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Facilities & operations

Nearly all of the electricity we produce is clean, renewable power generated at 16 hydroelectric generating stations on the Nelson, Winnipeg, Saskatchewan, Burntwood and Laurie rivers.

The province’s remaining electricity needs are fulfilled by:

  • 1 thermal generating station;
  • 4 remote diesel generating stations;
  • wind power purchases from independent wind farms in Manitoba.

Electricity transmission & distribution

We deliver 30 billion kilowatt-hours of electricity over 11,045 km of transmission lines and 75,320 km of distribution lines on average every year.

Our transmission system moves electricity from generating stations around the province in a range from 24 kilovolts (kV) to 500 kV. Major high voltage transmission lines operate at 115 kV, 138 kV, 230 kV, and 500 kV. The voltage is then reduced by large transformers at terminal stations to 66 kV, 33 kV or 24 kV.

Our distribution system is a network of power lines with overhead and underground conductor cables, transformer stations, transformers, voltage regulators, and oil circuit reclosers. It reduces higher voltages to useable levels – down to 120 V for our homes – and maintains a constant supply of power and steady voltage levels. Energy use varies throughout the day and can increase as much as 65% from summer to winter.

We operate alternating current (AC) and direct current (DC) transmission systems:

  • AC is an electric current that reverses direction at regular intervals, or alternates from positive to negative, approximately 60 times a second. Most of the electricity used in the world is AC.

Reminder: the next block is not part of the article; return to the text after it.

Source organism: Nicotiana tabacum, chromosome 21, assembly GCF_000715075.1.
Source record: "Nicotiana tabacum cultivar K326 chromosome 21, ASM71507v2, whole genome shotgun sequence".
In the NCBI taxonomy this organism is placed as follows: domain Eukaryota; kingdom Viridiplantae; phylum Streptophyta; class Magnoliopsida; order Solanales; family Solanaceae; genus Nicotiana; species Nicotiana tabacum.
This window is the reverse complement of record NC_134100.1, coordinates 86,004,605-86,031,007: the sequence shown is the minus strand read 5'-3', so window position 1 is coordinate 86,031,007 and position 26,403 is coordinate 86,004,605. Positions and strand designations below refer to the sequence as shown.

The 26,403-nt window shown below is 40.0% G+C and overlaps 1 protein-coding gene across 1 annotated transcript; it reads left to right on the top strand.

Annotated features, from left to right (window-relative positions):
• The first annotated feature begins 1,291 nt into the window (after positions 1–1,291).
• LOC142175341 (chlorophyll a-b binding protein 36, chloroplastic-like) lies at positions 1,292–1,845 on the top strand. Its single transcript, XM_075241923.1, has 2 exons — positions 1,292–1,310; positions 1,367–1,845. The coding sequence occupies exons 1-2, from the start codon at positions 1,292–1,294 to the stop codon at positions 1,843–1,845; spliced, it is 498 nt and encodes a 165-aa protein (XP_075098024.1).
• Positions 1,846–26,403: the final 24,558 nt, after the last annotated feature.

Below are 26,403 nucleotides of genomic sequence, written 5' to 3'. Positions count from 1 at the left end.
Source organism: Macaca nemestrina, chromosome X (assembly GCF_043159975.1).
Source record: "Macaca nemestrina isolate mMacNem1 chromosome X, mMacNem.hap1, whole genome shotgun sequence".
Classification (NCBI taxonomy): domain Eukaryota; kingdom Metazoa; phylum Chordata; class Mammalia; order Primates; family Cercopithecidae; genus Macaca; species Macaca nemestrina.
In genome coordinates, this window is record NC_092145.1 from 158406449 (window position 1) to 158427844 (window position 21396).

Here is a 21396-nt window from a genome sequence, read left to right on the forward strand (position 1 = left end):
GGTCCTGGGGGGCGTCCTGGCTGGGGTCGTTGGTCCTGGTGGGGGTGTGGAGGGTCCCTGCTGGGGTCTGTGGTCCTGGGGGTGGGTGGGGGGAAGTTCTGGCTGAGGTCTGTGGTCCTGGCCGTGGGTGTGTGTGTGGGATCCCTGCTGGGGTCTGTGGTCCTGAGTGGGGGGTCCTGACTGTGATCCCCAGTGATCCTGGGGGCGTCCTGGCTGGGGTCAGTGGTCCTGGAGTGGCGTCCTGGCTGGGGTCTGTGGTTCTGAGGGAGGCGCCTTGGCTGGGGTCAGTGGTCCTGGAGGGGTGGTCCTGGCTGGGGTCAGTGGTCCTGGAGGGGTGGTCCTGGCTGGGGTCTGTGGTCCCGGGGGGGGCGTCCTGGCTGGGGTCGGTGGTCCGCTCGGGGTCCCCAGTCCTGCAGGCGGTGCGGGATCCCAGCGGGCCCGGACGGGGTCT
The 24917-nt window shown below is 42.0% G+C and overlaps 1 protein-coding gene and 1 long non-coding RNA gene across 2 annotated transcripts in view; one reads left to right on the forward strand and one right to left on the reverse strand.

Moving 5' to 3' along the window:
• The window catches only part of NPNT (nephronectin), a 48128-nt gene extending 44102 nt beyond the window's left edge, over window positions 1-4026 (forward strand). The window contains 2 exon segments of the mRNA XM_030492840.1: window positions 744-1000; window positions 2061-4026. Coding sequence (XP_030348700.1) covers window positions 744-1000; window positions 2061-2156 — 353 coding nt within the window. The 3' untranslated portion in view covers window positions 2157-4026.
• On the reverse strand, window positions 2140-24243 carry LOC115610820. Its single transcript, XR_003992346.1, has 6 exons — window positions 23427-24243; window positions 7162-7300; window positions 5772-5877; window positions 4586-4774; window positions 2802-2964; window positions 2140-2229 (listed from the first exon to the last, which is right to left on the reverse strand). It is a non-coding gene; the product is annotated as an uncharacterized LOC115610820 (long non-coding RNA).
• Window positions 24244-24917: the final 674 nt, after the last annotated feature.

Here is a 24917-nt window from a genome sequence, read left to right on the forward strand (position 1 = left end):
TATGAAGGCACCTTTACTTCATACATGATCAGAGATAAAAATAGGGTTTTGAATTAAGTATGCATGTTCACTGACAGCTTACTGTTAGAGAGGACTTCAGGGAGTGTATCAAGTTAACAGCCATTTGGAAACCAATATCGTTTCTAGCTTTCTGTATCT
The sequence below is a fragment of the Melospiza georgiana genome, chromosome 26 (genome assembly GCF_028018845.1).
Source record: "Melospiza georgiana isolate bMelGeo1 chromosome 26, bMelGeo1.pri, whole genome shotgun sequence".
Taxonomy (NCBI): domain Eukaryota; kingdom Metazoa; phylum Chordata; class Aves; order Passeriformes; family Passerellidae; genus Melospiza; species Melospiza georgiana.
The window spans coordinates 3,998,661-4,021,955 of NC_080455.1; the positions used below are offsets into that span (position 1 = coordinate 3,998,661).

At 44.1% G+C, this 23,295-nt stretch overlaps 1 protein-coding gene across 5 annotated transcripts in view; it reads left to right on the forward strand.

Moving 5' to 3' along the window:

• DC is an electric current that flows in one direction. For long-distance transmission, power losses are considerably less with DC than with AC.

At a generating station, the turbine generators produce AC electricity. If travelling a long distance, we convert the electricity to DC at a convertor station close to the generating station. The electricity travels to another convertor station where we change it back to AC through an inversion process. AC electricity is then transmitted through our distribution network to our customers.

To learn more about Canada’s electricity industry, visit the Power for the Future website.

Natural gas transmission & distribution

We deliver around 2 billion cubic metres of natural gas to 130 communities across southern Manitoba every year. Most of that natural gas is brought in from Western Canada by a gas transportation pipeline owned by TransCanada Pipelines Limited (TCPL).

Natural gas is transferred into our system, comprised of 10,700 km of transmission and distribution pipelines, at several points along the TCPL pipeline. When natural gas is distributed to homes and businesses on our system, the pressure is first lowered at a regulating station.

We add mercaptan to the natural gas stream once it enters our system to help us find possible leaks. Mercaptan adds a bad smell – like rotten eggs – to the odourless natural gas.

For more information about our facilities and operations, contact us.